Well, extended anyway:
- The House of Representatives could vote next week to delay royalty payments for Internet radio broadcasts, giving a new lease on life to beleaguered “Webcasters” who say they would otherwise be forced offline.
House Judiciary Committee Chairman James Sensenbrenner introduced a bill late Thursday that would push back an October payment deadline for six months, giving a federal appeals court a chance to rule on the issue.
The House will likely vote on the extension next week, a committee spokesman said, bypassing the normal legislative process and offering hope that the measure could become law before the Oct. 20 deadline.
The measure would allow Webcasters, which stream radio-style programs over the Internet, more time to work out a settlement with the musicians and record companies whose songs they use.
The two sides have for years been unable to agree on a royalty rate, prompting the Library of Congress to set a rate of 0.07 cents per listener per song in June that would apply retroactively to 1998.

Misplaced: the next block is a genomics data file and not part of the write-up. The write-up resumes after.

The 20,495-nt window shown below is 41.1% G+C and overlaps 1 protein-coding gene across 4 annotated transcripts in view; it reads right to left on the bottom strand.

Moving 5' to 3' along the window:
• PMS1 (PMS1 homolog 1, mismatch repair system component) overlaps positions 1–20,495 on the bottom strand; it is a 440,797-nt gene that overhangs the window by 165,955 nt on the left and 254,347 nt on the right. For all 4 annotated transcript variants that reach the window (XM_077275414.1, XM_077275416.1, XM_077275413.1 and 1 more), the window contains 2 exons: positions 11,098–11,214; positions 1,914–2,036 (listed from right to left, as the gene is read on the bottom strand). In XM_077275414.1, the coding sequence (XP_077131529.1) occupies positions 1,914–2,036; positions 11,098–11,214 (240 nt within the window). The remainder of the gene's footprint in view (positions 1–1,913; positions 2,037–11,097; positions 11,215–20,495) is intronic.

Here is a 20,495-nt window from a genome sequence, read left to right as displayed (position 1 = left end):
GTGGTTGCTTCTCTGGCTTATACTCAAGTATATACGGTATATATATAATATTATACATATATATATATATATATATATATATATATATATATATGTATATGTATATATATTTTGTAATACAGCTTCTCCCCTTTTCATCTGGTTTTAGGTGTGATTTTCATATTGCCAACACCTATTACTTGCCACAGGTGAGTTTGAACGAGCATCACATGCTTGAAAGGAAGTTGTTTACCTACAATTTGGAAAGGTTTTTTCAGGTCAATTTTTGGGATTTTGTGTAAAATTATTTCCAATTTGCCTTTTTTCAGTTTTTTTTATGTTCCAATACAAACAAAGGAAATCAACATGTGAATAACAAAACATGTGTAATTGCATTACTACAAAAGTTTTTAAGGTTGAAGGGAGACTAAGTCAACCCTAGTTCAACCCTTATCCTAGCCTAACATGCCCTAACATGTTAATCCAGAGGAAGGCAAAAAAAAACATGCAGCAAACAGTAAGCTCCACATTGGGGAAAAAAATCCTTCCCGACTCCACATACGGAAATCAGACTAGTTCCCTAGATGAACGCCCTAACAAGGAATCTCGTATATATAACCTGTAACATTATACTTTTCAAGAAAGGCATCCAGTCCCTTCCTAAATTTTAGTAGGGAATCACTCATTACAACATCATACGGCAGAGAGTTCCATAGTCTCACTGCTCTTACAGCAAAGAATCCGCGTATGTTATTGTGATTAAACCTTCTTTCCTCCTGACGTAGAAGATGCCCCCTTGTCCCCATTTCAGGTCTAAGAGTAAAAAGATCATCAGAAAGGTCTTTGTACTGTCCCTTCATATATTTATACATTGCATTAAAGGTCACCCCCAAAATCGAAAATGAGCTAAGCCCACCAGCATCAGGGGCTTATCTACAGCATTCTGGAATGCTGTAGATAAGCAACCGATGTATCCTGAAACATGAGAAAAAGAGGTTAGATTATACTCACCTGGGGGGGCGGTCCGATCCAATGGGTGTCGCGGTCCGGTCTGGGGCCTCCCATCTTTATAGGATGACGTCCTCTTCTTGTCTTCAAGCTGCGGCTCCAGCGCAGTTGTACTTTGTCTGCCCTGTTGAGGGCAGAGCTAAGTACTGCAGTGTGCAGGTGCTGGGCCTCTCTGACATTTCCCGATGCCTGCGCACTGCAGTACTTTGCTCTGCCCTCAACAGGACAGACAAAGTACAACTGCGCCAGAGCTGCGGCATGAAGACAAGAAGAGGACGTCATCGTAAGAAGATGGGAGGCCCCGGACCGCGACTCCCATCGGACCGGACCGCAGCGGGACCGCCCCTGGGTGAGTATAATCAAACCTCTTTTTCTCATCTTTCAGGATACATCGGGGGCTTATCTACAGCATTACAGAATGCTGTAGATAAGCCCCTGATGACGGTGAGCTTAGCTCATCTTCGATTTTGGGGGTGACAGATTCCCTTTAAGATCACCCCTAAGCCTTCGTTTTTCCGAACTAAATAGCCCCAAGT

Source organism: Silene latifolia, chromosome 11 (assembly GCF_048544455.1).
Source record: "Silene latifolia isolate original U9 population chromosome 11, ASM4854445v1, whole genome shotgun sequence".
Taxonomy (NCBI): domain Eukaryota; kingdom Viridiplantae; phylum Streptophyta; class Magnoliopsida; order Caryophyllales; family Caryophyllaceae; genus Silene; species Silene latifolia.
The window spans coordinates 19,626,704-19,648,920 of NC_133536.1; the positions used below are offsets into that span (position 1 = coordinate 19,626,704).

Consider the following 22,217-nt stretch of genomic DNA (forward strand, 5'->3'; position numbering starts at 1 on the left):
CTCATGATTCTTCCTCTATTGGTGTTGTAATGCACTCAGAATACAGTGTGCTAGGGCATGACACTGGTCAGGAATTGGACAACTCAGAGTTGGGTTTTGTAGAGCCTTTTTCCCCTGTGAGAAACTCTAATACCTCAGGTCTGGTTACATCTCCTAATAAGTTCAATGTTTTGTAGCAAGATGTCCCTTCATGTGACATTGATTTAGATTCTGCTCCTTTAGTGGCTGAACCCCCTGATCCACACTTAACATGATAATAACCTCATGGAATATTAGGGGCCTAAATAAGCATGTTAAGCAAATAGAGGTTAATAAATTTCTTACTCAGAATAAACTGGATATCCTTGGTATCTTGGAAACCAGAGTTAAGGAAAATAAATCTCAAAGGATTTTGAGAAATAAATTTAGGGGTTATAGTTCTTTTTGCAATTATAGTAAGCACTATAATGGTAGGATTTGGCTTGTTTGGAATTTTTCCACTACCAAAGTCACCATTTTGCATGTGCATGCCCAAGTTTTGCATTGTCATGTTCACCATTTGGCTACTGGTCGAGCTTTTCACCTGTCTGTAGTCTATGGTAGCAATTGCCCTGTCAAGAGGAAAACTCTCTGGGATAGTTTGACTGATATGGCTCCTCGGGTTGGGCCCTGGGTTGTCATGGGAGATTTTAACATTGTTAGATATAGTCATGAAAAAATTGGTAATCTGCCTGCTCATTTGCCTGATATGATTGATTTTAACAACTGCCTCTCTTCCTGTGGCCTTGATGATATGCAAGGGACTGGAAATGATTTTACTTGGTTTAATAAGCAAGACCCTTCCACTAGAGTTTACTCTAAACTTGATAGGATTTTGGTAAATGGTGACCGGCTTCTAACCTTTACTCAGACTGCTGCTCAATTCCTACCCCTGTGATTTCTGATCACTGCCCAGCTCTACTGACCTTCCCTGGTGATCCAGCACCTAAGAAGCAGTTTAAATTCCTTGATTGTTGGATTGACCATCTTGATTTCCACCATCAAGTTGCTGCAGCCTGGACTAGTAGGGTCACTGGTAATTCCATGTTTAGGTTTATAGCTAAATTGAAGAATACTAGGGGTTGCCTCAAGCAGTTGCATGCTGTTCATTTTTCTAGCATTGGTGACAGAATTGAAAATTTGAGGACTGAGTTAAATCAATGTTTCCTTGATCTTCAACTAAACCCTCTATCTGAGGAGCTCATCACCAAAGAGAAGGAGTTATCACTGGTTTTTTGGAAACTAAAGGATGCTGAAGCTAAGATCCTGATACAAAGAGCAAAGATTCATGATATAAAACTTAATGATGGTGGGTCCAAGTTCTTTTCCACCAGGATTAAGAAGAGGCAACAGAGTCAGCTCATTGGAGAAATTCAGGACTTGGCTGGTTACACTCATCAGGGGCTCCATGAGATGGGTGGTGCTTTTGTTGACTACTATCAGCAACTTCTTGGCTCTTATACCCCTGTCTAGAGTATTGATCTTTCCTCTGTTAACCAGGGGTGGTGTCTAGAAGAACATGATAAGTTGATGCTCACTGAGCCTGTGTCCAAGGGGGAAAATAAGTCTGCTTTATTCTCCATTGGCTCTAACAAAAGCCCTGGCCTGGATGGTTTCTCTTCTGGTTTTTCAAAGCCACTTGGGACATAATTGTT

Webcasters have said that the rate is too high and would force them out of business, while musicians and recording companies have said the rate is too low.
Both sides appealed the decision to a D.C. federal court in August, and have recently been holding discussions of their own.
The head of a trade group that represents Webcasters welcomed the bill.
“It’s always helpful to have the chairman of the Judiciary Committee offer a stay of execution to hundreds of small businesses,” said Jon Potter, executive director of the Digital Media Association.
Potter noted that the measure has considerable support in the Senate as well.
A recording industry spokesman was less enthusiastic about the bill.
“This is a surprising development, considering how productive our discussions with the Webcasters have been,” said a spokesman with the Recording Industry Association of America.
Maybe it’s time to start webcasting here – what do you think?